That was my first day of filming, that scene, of the film, and I really jarred something when we fell forward out of the taxi [laughs]. That was a Friday night in the middle of the night and it was freezing as well, and my hands got all gross, because I went in the gutter. But they just said, ‘Oh, yeah, we’ll use that in the film.’
Did you really fall with Leslie out the window?
REBEL WILSON: Yes [laughs]. But it’s not like she’s heavy. She’s not very heavy. And then there’s this little bit where Dakota just opens the door and goes, ‘Guys, it was open.’ And I was like, ‘Yeah, that was really good.’
Obviously you’re funny.
REBEL WILSON: Oh, thanks. I try. Well, when I first started acting I tried to do serious, but then people would just start laughing.
When working with a mostly female cast, do you ladies tend to support one another on screen and behind the scenes?
REBEL WILSON: Yeah. I’ve worked with like a lot of the great males in the industry, but being a female, you’re always treated different in those situations, and your role’s never really that good. You always try to make it better, but you’re not really the focus of the film. With movies that have female writers, like How to Be Single or Pitch Perfect, the women roles are normally written better, and it’s different. I’ve worked with a lot of great guys as well, but there’s something about the female ensemble movies that are more fun in a way, because sometimes when you’re in the male movies you’re just playing the wife or the girlfriend or whatever and it’s not as exciting.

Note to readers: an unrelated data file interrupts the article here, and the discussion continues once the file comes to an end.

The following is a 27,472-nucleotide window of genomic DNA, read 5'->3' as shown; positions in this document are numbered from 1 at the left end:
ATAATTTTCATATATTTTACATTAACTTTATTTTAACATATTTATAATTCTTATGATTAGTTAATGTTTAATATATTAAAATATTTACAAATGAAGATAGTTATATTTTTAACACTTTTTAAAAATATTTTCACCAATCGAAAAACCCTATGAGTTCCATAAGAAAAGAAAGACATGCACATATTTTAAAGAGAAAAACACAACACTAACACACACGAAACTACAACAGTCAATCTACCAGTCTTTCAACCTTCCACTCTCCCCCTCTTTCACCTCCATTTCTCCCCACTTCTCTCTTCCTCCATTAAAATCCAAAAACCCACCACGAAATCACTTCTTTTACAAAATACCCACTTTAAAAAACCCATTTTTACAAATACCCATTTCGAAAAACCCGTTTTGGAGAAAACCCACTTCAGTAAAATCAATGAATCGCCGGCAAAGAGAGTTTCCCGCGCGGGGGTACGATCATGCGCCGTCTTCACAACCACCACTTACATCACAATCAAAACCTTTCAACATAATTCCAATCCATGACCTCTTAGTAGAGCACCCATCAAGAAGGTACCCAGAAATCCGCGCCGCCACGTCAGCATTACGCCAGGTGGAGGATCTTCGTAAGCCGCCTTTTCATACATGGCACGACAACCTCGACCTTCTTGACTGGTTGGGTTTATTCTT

As far as having a sense for comedy, can one train to build up or is it an inherent thing?
REBEL WILSON: I think with comic timing you kind of have to have it. But you can definitely learn fundamentals of comedy, in terms of comedy writing, and in performance you can learn stuff. I got this scholarship from Nicole Kidman when I was young, and I got to live in New York City for a few months. I love New York, I love that we got to shoot in New York. And I went to a comedy school called Second City, which is really big. Tina Fey went there and John Belushi and lots of people.
When you were young, were you always providing laughs at home?
REBEL WILSON: No, my family reckons I’m like not funny at all [laughs]. They think they’re all funnier. And I’m like, ‘What professional comedy have you done?’ But, no, I didn’t think I was funny at all. I was a very studious girl. Very sensible and responsible. But I think if I really got to know people, then my comedy would start to come out.